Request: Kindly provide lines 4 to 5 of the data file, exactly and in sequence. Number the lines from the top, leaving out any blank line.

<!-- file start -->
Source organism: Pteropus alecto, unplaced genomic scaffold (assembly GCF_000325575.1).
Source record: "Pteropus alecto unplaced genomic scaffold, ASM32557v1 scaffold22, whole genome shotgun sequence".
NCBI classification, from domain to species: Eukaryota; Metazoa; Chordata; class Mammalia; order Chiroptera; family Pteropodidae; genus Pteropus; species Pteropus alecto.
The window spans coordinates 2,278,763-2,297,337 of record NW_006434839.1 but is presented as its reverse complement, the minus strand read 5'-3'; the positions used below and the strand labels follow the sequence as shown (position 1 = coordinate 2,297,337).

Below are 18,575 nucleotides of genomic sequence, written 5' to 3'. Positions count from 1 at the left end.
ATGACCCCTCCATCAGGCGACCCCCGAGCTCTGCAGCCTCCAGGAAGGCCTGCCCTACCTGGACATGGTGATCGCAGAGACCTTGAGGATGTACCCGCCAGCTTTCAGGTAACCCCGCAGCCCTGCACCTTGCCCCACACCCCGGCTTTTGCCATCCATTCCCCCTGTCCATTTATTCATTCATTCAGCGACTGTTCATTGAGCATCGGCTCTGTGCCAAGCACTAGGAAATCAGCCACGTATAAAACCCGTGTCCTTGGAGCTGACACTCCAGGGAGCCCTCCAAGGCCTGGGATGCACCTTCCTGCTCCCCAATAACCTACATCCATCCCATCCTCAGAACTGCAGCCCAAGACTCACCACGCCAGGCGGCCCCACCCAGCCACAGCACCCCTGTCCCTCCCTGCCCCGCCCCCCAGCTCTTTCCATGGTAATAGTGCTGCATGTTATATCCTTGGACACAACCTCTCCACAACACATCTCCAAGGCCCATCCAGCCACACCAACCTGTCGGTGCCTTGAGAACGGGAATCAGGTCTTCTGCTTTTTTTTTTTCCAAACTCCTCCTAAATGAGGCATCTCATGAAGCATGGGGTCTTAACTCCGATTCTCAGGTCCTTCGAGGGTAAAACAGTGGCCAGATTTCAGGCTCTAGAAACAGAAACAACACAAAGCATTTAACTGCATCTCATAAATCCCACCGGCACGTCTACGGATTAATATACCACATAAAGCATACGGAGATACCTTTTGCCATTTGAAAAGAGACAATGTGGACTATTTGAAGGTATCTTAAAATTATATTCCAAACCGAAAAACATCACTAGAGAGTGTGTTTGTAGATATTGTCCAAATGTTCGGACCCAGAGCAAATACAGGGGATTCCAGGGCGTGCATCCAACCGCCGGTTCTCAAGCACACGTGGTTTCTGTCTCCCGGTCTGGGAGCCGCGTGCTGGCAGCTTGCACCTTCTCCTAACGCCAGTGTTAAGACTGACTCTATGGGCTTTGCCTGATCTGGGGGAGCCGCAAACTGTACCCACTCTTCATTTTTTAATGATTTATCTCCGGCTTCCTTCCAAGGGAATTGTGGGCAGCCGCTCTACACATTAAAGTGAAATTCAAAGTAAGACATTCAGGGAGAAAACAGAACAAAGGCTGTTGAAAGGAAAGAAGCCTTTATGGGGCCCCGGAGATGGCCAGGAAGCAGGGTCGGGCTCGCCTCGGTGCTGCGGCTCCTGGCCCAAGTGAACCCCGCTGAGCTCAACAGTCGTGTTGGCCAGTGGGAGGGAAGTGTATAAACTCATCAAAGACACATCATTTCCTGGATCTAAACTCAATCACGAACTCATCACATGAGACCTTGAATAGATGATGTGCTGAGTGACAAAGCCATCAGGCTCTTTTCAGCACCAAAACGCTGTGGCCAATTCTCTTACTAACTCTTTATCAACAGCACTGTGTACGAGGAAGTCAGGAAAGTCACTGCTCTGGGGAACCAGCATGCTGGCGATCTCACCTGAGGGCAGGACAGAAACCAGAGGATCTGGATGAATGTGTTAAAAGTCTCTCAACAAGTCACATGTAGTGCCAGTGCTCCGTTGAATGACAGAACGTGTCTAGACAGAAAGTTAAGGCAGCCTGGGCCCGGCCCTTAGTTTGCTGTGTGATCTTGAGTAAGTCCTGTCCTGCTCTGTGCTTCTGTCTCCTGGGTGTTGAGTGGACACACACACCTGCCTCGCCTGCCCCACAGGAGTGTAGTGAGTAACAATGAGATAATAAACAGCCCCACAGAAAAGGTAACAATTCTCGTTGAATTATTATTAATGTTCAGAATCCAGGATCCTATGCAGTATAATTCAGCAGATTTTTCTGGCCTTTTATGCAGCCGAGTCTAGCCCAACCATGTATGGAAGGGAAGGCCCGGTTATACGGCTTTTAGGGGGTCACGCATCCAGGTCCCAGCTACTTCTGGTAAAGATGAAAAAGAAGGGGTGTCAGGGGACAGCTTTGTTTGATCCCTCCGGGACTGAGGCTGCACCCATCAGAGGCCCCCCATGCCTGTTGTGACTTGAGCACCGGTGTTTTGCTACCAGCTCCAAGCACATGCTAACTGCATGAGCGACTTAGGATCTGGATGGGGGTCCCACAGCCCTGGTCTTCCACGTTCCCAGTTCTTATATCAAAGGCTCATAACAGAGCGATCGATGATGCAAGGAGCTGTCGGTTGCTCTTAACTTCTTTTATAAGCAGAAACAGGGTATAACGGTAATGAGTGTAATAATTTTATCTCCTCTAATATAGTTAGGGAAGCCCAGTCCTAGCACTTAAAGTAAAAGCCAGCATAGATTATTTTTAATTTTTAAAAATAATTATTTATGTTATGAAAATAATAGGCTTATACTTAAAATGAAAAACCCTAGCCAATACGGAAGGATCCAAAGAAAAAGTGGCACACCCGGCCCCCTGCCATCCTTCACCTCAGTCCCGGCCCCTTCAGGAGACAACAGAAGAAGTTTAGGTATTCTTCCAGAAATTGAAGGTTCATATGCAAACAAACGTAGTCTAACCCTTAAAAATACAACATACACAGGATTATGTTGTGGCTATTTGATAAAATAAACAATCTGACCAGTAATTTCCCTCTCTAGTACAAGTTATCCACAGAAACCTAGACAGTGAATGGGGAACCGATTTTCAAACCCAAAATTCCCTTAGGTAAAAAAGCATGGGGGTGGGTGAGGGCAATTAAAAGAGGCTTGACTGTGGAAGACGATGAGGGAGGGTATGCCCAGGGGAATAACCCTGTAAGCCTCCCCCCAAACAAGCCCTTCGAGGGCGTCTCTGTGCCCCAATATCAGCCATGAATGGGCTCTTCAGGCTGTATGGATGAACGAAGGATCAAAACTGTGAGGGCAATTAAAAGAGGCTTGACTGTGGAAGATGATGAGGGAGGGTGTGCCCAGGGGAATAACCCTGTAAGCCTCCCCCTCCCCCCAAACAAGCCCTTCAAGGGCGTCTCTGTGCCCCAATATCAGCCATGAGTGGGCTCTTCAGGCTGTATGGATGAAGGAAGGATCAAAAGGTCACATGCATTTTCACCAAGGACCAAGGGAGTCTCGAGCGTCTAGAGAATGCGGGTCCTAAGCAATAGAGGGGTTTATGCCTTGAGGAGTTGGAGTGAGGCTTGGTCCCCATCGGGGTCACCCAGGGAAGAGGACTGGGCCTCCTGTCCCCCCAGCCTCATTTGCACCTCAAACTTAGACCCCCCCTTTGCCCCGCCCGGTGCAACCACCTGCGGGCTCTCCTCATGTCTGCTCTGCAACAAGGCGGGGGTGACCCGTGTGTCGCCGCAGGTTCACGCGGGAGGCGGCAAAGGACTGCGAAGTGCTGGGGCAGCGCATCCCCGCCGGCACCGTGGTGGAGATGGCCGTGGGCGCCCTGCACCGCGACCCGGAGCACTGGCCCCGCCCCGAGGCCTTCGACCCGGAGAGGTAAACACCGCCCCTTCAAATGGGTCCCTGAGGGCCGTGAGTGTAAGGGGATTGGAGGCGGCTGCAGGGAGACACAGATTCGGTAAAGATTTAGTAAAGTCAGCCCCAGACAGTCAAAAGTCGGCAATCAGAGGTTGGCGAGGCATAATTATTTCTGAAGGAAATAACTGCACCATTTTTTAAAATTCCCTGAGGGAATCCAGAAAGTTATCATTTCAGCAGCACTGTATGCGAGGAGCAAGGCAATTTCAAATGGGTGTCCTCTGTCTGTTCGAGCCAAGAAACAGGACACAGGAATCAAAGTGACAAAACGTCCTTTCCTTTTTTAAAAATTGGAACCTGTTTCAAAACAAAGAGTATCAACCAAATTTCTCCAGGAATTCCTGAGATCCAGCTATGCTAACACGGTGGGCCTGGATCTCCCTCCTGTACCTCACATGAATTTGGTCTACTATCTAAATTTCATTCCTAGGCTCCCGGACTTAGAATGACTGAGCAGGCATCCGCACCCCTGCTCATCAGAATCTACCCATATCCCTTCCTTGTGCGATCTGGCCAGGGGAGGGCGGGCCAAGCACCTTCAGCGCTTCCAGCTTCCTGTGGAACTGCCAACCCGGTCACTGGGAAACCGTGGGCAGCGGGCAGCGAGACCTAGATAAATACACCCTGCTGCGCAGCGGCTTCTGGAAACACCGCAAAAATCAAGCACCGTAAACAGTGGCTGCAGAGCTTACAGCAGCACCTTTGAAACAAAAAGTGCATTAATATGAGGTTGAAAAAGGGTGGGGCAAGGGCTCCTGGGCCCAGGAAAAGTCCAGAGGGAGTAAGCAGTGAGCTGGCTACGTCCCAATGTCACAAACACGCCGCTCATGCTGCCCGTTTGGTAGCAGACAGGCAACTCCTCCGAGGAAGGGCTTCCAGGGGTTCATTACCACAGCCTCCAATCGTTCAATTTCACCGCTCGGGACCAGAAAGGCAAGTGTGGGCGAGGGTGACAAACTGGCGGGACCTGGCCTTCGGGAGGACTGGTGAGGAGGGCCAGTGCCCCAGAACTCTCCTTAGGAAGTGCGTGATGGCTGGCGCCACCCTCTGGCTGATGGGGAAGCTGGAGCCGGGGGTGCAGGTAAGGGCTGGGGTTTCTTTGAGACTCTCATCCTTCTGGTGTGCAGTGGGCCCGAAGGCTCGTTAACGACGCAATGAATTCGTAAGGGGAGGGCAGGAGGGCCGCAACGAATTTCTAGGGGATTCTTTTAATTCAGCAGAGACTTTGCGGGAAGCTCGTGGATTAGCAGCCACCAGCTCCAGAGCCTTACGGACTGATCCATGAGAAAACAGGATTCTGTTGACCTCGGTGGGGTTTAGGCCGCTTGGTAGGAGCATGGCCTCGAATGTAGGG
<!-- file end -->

The window spans coordinates 2,278,763-2,297,337 of record NW_006434839.1 but is presented as its reverse complement, the minus strand read 5'-3'; the positions used below and the strand labels follow the sequence as shown (position 1 = coordinate 2,297,337).

Below are 18,575 nucleotides of genomic sequence, written 5' to 3'. Positions count from 1 at the left end.